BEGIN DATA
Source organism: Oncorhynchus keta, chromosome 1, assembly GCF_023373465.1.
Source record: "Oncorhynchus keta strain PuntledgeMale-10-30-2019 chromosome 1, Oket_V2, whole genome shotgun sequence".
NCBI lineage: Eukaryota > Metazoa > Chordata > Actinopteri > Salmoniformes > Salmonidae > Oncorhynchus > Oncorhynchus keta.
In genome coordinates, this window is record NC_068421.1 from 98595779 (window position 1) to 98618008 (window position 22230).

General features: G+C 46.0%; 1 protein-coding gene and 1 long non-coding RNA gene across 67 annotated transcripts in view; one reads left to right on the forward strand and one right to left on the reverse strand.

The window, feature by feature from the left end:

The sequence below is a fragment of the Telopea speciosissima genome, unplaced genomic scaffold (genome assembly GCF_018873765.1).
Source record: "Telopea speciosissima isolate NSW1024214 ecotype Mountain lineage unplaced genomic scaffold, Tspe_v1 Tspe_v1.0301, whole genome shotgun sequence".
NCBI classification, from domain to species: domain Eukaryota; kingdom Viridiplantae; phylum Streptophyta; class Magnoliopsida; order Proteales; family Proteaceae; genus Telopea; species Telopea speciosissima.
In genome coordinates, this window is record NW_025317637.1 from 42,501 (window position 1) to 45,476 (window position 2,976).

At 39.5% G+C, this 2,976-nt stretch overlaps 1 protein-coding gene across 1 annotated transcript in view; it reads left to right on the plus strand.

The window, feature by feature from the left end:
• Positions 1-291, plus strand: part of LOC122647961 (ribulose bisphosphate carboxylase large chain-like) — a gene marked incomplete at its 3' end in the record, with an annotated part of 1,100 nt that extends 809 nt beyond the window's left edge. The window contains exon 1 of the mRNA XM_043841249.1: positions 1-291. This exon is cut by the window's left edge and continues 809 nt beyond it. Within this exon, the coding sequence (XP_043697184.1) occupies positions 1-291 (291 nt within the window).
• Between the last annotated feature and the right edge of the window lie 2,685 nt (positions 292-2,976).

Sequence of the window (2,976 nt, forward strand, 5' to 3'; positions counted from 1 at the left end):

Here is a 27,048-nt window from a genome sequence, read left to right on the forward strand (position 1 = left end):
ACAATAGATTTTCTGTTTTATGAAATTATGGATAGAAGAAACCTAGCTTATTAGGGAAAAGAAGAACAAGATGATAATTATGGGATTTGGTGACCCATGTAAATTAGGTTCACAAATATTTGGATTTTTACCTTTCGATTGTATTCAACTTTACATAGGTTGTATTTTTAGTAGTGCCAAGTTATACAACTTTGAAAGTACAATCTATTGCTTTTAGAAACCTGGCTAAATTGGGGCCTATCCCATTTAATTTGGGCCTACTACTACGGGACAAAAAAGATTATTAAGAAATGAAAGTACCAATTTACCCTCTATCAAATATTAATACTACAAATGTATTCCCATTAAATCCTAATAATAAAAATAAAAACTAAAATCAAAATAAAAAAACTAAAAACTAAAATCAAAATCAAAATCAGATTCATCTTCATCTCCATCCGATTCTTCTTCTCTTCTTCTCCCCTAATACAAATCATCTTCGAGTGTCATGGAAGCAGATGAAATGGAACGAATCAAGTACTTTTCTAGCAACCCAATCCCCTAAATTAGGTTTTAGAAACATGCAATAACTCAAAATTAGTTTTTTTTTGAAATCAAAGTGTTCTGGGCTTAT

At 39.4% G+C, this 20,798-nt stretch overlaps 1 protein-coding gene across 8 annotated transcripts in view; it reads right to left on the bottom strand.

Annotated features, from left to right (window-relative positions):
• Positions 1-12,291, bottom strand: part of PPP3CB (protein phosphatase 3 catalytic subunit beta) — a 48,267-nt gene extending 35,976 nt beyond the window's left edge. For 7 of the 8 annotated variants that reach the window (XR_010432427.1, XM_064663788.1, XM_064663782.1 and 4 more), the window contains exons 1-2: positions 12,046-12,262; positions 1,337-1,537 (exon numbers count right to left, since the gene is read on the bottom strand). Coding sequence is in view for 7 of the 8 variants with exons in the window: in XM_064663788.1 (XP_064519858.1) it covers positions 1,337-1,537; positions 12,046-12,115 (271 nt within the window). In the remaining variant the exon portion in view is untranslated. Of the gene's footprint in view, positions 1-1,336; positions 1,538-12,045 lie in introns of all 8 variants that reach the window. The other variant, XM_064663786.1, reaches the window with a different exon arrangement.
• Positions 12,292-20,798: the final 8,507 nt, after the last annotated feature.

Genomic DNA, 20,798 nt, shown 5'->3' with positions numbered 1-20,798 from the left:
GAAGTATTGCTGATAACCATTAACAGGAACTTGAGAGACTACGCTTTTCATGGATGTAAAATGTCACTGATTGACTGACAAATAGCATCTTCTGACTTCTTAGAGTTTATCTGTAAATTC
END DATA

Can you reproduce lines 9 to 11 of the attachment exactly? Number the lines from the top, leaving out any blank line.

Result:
NCBI classification, from domain to species: domain Eukaryota; kingdom Viridiplantae; phylum Streptophyta; class Magnoliopsida; order Proteales; family Proteaceae; genus Telopea; species Telopea speciosissima.
In genome coordinates, this window is record NW_025317637.1 from 42,501 (window position 1) to 45,476 (window position 2,976).

At 39.5% G+C, this 2,976-nt stretch overlaps 1 protein-coding gene across 1 annotated transcript in view; it reads left to right on the plus strand.